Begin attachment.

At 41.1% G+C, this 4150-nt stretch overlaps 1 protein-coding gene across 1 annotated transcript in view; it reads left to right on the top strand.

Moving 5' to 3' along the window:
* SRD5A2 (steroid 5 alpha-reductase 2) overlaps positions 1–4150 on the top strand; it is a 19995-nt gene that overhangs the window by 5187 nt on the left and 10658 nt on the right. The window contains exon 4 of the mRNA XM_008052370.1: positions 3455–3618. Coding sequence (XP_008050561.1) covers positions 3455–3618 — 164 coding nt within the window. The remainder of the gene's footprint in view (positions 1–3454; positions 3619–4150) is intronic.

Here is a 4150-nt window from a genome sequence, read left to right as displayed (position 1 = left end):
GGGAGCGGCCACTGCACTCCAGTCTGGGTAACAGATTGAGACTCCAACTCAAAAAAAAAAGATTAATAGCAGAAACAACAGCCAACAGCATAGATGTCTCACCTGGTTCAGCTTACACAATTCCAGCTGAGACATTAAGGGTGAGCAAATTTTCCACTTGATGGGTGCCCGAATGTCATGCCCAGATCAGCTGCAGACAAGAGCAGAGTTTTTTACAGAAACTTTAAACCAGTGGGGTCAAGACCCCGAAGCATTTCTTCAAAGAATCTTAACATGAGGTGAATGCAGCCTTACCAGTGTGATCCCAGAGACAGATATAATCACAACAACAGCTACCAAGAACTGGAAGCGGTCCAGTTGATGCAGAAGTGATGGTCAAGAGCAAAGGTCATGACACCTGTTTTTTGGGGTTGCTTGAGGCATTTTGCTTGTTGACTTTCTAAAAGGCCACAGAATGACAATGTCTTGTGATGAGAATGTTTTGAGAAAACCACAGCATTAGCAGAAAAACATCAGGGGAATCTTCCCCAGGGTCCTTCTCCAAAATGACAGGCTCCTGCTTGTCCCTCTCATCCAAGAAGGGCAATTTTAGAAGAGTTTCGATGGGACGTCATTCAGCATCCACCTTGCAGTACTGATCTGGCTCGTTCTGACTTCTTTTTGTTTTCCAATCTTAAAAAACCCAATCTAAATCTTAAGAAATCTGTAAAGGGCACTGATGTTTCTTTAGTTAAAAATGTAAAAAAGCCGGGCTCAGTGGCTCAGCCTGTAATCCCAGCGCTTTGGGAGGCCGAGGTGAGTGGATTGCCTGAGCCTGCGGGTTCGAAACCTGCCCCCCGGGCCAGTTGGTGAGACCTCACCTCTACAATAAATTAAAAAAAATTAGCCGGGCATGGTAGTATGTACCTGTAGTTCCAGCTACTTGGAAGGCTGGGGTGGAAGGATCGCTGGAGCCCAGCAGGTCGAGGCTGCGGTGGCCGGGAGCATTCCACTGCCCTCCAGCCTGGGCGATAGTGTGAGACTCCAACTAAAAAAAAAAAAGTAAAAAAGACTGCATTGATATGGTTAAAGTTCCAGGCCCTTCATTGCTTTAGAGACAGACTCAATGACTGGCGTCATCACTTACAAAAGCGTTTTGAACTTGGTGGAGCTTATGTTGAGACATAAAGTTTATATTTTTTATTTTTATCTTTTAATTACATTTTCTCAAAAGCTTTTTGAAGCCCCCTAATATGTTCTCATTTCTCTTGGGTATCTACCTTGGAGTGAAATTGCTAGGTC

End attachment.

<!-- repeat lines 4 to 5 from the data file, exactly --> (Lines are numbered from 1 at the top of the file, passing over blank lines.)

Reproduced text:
Here is a 4150-nt window from a genome sequence, read left to right as displayed (position 1 = left end):
GGGAGCGGCCACTGCACTCCAGTCTGGGTAACAGATTGAGACTCCAACTCAAAAAAAAAAGATTAATAGCAGAAACAACAGCCAACAGCATAGATGTCTCACCTGGTTCAGCTTACACAATTCCAGCTGAGACATTAAGGGTGAGCAAATTTTCCACTTGATGGGTGCCCGAATGTCATGCCCAGATCAGCTGCAGACAAGAGCAGAGTTTTTTACAGAAACTTTAAACCAGTGGGGTCAAGACCCCGAAGCATTTCTTCAAAGAATCTTAACATGAGGTGAATGCAGCCTTACCAGTGTGATCCCAGAGACAGATATAATCACAACAACAGCTACCAAGAACTGGAAGCGGTCCAGTTGATGCAGAAGTGATGGTCAAGAGCAAAGGTCATGACACCTGTTTTTTGGGGTTGCTTGAGGCATTTTGCTTGTTGACTTTCTAAAAGGCCACAGAATGACAATGTCTTGTGATGAGAATGTTTTGAGAAAACCACAGCATTAGCAGAAAAACATCAGGGGAATCTTCCCCAGGGTCCTTCTCCAAAATGACAGGCTCCTGCTTGTCCCTCTCATCCAAGAAGGGCAATTTTAGAAGAGTTTCGATGGGACGTCATTCAGCATCCACCTTGCAGTACTGATCTGGCTCGTTCTGACTTCTTTTTGTTTTCCAATCTTAAAAAACCCAATCTAAATCTTAAGAAATCTGTAAAGGGCACTGATGTTTCTTTAGTTAAAAATGTAAAAAAGCCGGGCTCAGTGGCTCAGCCTGTAATCCCAGCGCTTTGGGAGGCCGAGGTGAGTGGATTGCCTGAGCCTGCGGGTTCGAAACCTGCCCCCCGGGCCAGTTGGTGAGACCTCACCTCTACAATAAATTAAAAAAAATTAGCCGGGCATGGTAGTATGTACCTGTAGTTCCAGCTACTTGGAAGGCTGGGGTGGAAGGATCGCTGGAGCCCAGCAGGTCGAGGCTGCGGTGGCCGGGAGCATTCCACTGCCCTCCAGCCTGGGCGATAGTGTGAGACTCCAACTAAAAAAAAAAAAGTAAAAAAGACTGCATTGATATGGTTAAAGTTCCAGGCCCTTCATTGCTTTAGAGACAGACTCAATGACTGGCGTCATCACTTACAAAAGCGTTTTGAACTTGGTGGAGCTTATGTTGAGACATAAAGTTTATATTTTTTATTTTTATCTTTTAATTACATTTTCTCAAAAGCTTTTTGAAGCCCCCTAATATGTTCTCATTTCTCTTGGGTATCTACCTTGGAGTGAAATTGCTAGGTC